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Truman’s grandson attends ceremony marking anniversary of Hiroshima bombing

  • ASSOCIATED PRESS
    Clifton Truman Daniel, center, a grandson of former U.S. President Harry Truman, attends a ceremony marking the 67th anniversary of the atomic bombing at the Peace Memorial Park in Hiroshima, western Japan, Monday, Aug. 6, 2012. Daniel who was on his first visit to Japan at the invitation of a Japanese peace group attended the memorial event of the 1945 bombing authorized by his grandfather. (AP Photo/Kyodo News) JAPAN OUT, MANDATORY CREDIT, NO LICENSING IN CHINA, HONG KONG, JAPAN, SOUTH KOREA AND FRANCE
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TOKYO >> Japan marked the 67th anniversary of the world’s first atomic bomb attack with a ceremony today that was attended by a grandson of Harry Truman, the U.S. president who ordered the bomb dropped on Hiroshima.

About 50,000 people gathered in Hiroshima’s peace park near the epicenter of the 1945 blast that destroyed most of the city and killed as many as 140,000 people. A second atomic bombing Aug. 9 that year in Nagasaki killed tens of thousands more and prompted Japan to surrender to the World War II Allies.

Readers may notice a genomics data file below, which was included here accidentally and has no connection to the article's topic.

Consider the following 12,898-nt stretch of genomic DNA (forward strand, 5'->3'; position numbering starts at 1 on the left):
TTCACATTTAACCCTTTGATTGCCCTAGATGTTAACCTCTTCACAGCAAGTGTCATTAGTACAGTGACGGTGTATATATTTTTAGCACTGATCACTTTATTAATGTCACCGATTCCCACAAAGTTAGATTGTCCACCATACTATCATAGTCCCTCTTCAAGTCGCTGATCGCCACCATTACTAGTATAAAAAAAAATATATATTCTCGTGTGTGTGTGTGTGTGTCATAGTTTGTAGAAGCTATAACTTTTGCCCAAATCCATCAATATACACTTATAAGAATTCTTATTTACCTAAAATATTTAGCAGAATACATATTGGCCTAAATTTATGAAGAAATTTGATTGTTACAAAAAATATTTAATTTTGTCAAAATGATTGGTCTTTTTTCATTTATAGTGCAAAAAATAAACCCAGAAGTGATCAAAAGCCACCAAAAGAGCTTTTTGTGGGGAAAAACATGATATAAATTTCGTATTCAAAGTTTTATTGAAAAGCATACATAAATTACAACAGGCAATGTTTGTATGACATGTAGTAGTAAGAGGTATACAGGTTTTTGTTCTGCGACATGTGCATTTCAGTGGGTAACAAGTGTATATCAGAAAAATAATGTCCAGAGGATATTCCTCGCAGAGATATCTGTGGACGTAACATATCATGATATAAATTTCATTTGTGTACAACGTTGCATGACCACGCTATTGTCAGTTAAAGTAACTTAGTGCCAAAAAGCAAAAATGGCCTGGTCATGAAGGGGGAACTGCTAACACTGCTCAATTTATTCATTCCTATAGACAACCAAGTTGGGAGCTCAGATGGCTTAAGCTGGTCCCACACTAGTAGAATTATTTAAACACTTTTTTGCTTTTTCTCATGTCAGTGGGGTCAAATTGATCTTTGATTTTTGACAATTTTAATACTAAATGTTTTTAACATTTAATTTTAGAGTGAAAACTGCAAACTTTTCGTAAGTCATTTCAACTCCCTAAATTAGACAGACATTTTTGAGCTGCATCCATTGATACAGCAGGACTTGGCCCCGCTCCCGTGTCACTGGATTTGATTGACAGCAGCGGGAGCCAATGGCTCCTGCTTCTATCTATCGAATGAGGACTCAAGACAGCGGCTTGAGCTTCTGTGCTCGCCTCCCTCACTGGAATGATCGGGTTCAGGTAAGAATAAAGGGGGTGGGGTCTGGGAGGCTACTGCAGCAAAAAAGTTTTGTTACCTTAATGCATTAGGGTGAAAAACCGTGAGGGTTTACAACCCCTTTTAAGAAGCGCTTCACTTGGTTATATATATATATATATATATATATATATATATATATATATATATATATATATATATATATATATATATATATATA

The ceremony, attended by representatives of about 70 countries, began with the ringing of a temple bell and a moment of silence. Flowers were placed before Hiroshima’s eternal flame, which is the park’s centerpiece.

Truman’s grandson, Clifton Truman Daniel, and the grandson of a radar operator who was on both of the planes that dropped the atomic bombs, joined in the memorial. Ari Beser’s grandfather, Jacob Beser, was the only person who directly took part in both the Hiroshima and Nagasaki bombings.

In a news conference after the memorial, Daniel declined to comment on whether his grandfather’s decision was the right one.

“I’m two generations down the line. It’s now my responsibility to do all I can to make sure we never use nuclear weapons again,” he said, according to Japan’s Kyodo news service.

Daniel, 55, said earlier that he decided to visit Hiroshima and Nagasaki because he needed to know the consequences of his grandfather’s decision as part of his own efforts to help achieve a nuclear-free world.

The U.S. government sent a representative — the American ambassador — to the annual commemoration for the first time two years ago. Ambassador John Roos attended the Hiroshima ceremony today.

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